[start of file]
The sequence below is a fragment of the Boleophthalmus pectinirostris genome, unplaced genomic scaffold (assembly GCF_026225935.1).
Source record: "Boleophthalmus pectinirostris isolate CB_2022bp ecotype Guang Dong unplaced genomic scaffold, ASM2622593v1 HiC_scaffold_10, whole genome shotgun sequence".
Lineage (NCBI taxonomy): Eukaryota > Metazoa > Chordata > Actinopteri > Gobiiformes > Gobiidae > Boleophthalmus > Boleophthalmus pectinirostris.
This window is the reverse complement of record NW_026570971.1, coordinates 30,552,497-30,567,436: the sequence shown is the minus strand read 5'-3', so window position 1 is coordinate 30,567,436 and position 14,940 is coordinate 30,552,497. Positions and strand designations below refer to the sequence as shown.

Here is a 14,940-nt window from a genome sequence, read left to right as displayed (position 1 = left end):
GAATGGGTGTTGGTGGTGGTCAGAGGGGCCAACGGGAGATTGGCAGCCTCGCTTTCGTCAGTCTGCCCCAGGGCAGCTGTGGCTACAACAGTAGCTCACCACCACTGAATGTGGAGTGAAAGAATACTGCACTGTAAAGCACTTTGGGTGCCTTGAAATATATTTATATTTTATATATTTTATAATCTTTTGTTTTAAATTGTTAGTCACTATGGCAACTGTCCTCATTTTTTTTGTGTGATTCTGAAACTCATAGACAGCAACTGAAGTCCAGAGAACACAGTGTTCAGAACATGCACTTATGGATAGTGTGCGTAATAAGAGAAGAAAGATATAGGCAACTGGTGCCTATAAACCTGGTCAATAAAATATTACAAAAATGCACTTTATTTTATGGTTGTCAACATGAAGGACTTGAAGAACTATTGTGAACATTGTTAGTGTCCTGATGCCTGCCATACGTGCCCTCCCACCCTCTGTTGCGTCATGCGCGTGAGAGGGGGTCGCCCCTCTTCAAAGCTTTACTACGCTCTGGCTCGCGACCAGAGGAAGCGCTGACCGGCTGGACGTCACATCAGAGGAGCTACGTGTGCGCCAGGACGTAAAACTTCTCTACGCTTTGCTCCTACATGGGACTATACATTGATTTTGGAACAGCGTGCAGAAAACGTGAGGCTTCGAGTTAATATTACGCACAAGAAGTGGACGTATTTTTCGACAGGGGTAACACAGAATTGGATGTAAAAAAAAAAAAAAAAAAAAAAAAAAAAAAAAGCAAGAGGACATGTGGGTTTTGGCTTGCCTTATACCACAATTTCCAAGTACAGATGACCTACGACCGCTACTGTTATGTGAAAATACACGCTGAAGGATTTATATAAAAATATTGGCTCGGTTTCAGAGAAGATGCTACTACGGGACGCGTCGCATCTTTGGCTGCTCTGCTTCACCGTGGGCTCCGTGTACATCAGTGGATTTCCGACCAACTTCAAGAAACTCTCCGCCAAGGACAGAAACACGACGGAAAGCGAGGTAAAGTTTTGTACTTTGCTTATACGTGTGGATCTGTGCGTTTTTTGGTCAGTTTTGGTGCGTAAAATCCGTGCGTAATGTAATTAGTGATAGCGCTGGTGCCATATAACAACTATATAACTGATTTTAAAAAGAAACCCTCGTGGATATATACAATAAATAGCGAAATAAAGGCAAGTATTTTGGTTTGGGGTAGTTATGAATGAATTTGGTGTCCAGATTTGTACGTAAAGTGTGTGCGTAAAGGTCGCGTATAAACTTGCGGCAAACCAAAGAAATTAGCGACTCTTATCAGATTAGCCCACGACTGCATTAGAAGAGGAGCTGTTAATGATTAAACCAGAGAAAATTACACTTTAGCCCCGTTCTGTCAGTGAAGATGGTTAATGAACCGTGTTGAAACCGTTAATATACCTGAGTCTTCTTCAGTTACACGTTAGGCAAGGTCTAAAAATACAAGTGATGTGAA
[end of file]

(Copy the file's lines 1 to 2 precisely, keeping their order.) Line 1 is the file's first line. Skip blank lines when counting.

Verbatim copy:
The sequence below is a fragment of the Boleophthalmus pectinirostris genome, unplaced genomic scaffold (assembly GCF_026225935.1).
Source record: "Boleophthalmus pectinirostris isolate CB_2022bp ecotype Guang Dong unplaced genomic scaffold, ASM2622593v1 HiC_scaffold_10, whole genome shotgun sequence".